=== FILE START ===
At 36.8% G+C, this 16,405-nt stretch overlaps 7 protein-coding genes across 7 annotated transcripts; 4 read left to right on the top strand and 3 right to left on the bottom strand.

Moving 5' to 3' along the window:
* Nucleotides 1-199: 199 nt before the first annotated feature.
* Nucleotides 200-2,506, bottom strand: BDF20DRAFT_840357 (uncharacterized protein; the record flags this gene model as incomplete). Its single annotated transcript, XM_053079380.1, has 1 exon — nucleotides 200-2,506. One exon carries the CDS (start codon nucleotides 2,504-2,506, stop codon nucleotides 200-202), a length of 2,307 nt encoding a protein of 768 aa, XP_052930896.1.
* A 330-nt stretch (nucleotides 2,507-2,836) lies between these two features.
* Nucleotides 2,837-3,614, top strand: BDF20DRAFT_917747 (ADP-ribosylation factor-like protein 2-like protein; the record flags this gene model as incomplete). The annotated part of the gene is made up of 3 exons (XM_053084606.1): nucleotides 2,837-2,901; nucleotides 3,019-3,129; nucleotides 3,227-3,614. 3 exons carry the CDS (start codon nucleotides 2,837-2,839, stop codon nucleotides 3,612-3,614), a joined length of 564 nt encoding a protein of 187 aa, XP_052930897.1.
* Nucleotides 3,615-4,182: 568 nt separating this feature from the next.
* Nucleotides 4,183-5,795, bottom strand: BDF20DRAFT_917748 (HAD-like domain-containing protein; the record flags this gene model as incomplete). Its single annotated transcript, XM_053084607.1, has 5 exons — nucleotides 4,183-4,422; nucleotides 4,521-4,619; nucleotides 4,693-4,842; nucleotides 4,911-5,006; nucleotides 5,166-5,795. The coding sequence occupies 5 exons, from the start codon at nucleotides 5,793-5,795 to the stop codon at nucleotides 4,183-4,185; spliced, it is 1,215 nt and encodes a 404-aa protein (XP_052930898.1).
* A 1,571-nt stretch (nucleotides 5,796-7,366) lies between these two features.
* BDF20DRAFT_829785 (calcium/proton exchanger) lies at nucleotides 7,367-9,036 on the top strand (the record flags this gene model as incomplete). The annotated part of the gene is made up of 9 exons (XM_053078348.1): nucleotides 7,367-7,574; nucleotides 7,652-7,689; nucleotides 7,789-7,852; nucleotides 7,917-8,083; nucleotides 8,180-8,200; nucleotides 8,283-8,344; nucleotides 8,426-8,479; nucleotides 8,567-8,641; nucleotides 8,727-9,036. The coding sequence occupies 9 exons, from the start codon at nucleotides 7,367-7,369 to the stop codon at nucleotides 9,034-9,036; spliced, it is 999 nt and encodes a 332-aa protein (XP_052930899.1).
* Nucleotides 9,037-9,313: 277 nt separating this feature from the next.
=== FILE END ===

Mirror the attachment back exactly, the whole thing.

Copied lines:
At 36.8% G+C, this 16,405-nt stretch overlaps 7 protein-coding genes across 7 annotated transcripts; 4 read left to right on the top strand and 3 right to left on the bottom strand.

Moving 5' to 3' along the window:
* Nucleotides 1-199: 199 nt before the first annotated feature.
* Nucleotides 200-2,506, bottom strand: BDF20DRAFT_840357 (uncharacterized protein; the record flags this gene model as incomplete). Its single annotated transcript, XM_053079380.1, has 1 exon — nucleotides 200-2,506. One exon carries the CDS (start codon nucleotides 2,504-2,506, stop codon nucleotides 200-202), a length of 2,307 nt encoding a protein of 768 aa, XP_052930896.1.
* A 330-nt stretch (nucleotides 2,507-2,836) lies between these two features.
* Nucleotides 2,837-3,614, top strand: BDF20DRAFT_917747 (ADP-ribosylation factor-like protein 2-like protein; the record flags this gene model as incomplete). The annotated part of the gene is made up of 3 exons (XM_053084606.1): nucleotides 2,837-2,901; nucleotides 3,019-3,129; nucleotides 3,227-3,614. 3 exons carry the CDS (start codon nucleotides 2,837-2,839, stop codon nucleotides 3,612-3,614), a joined length of 564 nt encoding a protein of 187 aa, XP_052930897.1.
* Nucleotides 3,615-4,182: 568 nt separating this feature from the next.
* Nucleotides 4,183-5,795, bottom strand: BDF20DRAFT_917748 (HAD-like domain-containing protein; the record flags this gene model as incomplete). Its single annotated transcript, XM_053084607.1, has 5 exons — nucleotides 4,183-4,422; nucleotides 4,521-4,619; nucleotides 4,693-4,842; nucleotides 4,911-5,006; nucleotides 5,166-5,795. The coding sequence occupies 5 exons, from the start codon at nucleotides 5,793-5,795 to the stop codon at nucleotides 4,183-4,185; spliced, it is 1,215 nt and encodes a 404-aa protein (XP_052930898.1).
* A 1,571-nt stretch (nucleotides 5,796-7,366) lies between these two features.
* BDF20DRAFT_829785 (calcium/proton exchanger) lies at nucleotides 7,367-9,036 on the top strand (the record flags this gene model as incomplete). The annotated part of the gene is made up of 9 exons (XM_053078348.1): nucleotides 7,367-7,574; nucleotides 7,652-7,689; nucleotides 7,789-7,852; nucleotides 7,917-8,083; nucleotides 8,180-8,200; nucleotides 8,283-8,344; nucleotides 8,426-8,479; nucleotides 8,567-8,641; nucleotides 8,727-9,036. The coding sequence occupies 9 exons, from the start codon at nucleotides 7,367-7,369 to the stop codon at nucleotides 9,034-9,036; spliced, it is 999 nt and encodes a 332-aa protein (XP_052930899.1).
* Nucleotides 9,037-9,313: 277 nt separating this feature from the next.